http://savethedingo.com

Save the Dingo

 

Feral Cats

It is not known when cats were first introduced to Australia. There is some evidence they have been here for approximately 400 years, perhaps introduced by the Dutch.

 

Photo of dingo chasing a feral cat

Dingo chasing a feral cat.

 

"Intentional releases were made in the late 1800s, particularly around farms and homesteads, in the hope that cats would control rabbits, rats and mice." - The Feral Cat (Felis Catus).

 

It is estimated there are 400,000 feral cats in NSW, 16 million across Australia (NSW Dept Environment & Heritage, Nov 2011). Some feral cats are extremely big - almost the size of pumas. They eat small native rodents, reptiles, birds, small mammals - including bilbies and small wallabies. Cats have contributed significantly to the total extinction of a number of species and along with foxes have made Mala extinct in the wild. They also interfere with attempts to reintroduce species from captivity, such as numbats in WA.

 

Photo of a numbat

Numbat.
Photo - Martin Pot.

 

Autopsies of shot feral cats show, on average, remnants of 6 native animals each. This means an approximation of 72 million native animals killed every night.

Picture of feral cats on truck
These feral cats were trapped May 2013 Astrebla Downs National Park in an effort to re-establish the last wild bilbies in Queensland.

 

In 2012, cats broke through a rusted section of a $500,000 cat-proof fence surrounding one of the last known wild colonies of Greater Bilbies, Currawinya National Park, QLD. Many cats were found inside the enclosure, although only 22 were shot. News items stated visitors to the park reported an absence of native birds, seeing only cats. No bilbies were found. Over 1000 feral cats were shot to the north, at Astrebla Downs National Park. This is in addition to another 3000 shot in the same area the year before.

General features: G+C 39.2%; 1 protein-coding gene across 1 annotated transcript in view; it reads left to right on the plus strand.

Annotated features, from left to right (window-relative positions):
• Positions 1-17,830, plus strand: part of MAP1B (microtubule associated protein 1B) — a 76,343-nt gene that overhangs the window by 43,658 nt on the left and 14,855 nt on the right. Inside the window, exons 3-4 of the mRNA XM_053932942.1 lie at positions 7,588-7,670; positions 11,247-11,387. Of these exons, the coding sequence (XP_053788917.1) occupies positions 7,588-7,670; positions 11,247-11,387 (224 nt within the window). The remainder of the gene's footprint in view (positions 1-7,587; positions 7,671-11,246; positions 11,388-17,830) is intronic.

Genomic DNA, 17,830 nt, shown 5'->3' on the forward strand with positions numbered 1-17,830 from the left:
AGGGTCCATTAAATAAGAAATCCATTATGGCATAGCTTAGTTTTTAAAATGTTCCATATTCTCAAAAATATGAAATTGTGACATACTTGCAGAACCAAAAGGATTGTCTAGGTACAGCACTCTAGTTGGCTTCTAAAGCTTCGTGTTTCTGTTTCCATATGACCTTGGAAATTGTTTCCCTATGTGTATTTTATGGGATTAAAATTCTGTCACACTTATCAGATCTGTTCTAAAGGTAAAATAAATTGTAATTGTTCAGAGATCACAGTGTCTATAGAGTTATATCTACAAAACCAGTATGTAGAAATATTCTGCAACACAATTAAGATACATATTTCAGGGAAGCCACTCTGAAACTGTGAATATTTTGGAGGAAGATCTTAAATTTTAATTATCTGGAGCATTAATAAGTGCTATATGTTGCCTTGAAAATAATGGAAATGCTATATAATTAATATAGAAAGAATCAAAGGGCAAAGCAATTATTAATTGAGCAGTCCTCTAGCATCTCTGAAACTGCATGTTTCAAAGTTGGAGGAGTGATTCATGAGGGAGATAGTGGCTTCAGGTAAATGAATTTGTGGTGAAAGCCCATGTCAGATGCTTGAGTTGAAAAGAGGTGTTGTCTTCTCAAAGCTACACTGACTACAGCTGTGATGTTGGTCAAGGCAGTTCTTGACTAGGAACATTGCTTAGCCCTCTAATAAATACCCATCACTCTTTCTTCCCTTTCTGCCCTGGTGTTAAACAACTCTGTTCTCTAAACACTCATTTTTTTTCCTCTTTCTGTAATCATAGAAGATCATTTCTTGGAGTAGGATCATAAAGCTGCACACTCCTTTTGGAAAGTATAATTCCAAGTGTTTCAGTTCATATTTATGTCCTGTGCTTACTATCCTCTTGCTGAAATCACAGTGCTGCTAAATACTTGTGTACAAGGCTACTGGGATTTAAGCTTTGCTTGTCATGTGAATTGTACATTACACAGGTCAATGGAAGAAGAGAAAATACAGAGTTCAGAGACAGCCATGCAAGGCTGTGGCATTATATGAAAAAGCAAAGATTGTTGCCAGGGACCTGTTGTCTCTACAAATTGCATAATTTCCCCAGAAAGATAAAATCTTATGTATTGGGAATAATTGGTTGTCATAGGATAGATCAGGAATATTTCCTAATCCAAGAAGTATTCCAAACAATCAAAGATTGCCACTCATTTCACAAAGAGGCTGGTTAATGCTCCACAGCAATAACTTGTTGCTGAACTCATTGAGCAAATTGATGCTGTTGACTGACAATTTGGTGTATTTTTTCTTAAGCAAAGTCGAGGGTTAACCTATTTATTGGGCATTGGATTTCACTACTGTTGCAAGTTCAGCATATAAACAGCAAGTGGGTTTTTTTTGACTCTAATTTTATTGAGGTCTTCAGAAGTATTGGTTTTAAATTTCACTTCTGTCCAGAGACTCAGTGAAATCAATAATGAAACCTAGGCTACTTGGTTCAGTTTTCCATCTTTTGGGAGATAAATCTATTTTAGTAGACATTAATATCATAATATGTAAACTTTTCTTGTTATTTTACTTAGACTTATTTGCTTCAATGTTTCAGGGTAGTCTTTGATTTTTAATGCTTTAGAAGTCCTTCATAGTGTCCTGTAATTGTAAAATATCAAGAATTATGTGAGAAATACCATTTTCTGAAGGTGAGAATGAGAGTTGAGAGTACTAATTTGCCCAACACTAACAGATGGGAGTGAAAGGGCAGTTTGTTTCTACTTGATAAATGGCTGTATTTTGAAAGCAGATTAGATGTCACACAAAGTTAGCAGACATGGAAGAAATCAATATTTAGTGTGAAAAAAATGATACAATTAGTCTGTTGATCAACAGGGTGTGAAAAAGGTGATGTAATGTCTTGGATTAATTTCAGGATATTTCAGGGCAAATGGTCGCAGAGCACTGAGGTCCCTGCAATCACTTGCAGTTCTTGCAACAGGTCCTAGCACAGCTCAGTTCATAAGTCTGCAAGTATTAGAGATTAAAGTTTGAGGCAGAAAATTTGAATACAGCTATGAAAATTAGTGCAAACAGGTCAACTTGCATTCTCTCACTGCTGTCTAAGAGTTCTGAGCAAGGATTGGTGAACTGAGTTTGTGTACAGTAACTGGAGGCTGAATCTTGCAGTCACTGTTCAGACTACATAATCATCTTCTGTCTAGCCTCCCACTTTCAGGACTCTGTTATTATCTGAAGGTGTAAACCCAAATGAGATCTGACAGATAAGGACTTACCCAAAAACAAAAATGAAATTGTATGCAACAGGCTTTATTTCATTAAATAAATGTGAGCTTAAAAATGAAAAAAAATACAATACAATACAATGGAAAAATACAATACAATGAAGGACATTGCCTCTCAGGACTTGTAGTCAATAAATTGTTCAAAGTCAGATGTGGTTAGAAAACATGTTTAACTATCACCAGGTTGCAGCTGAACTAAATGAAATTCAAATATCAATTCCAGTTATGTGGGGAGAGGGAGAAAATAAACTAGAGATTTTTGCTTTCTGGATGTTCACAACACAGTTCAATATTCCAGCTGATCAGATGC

Feral cat shot whilst eating a bilby

 

The Bilby Currawinya fenced area is quite large, about 25sq km. Once the fence is repaired, the Save the Bilby Fund is hoping to repopulate the area from captive breeding programs.

Currawinya cat-proof fence
Currawinya cat-proof fence.

 

Feral cats use moisture from prey. This allows them to survive long periods of time without water. They are also a pest to livestock, spreading disease and parasites, such as toxoplasmosis and sarcosporidiosis. The sarcocystis parasite is also harmful to native marsupials. Feral cats are a menace to poultry farmers with free-range chickens.

Some people promote Trap-Neuter-Vaccinate-Release (TNVR) programs as a humane and non-lethal alternative for reducing feral cat populations. Cats are trapped, desexed, vaccinated and released back into the area where they were caught. One study in America found a 30% reduction in the number of feral cats using this method, however, it is thought that at least 70% of the cat population must be treated for this to be effective. With the sheer volume of feral cats in Australia, this is obviously not practical and would also be cost prohibitive. There are no real world examples other than small isolated trials. Furthermore, because cats remain in the eco-system, it would not stop the carnage on native wildlife.

Picture of a Mala - Rufous Hare Wallaby

Rufous Hare-Wallaby (Mala)
Photo courtesy Gary Beilby

 

Dingoes and wedge-tailed eagles are our only natural defense against feral cats. In some areas, cats form up to 45% of a wedge-tailed eagle's diet. The presence of dingoes also changes a cat's hunting behaviour, making them less active at dusk when native animals are most at risk. Persecution and removal of dingoes and wedge-tailed eagles from eco-systems is without doubt a contributing factor to an explosion of feral cat numbers. Wedge-tailed eagles are now protected, dingoes are not. Both are IUCN listed threatened species, ironically the dingo being categorised two steps closer towards extinction. Foxes may predate smaller (very young) feral cats, adult cats are too big for foxes.

 

Natural Control Methods:

 

Other Methods:

 

 

References and Studies: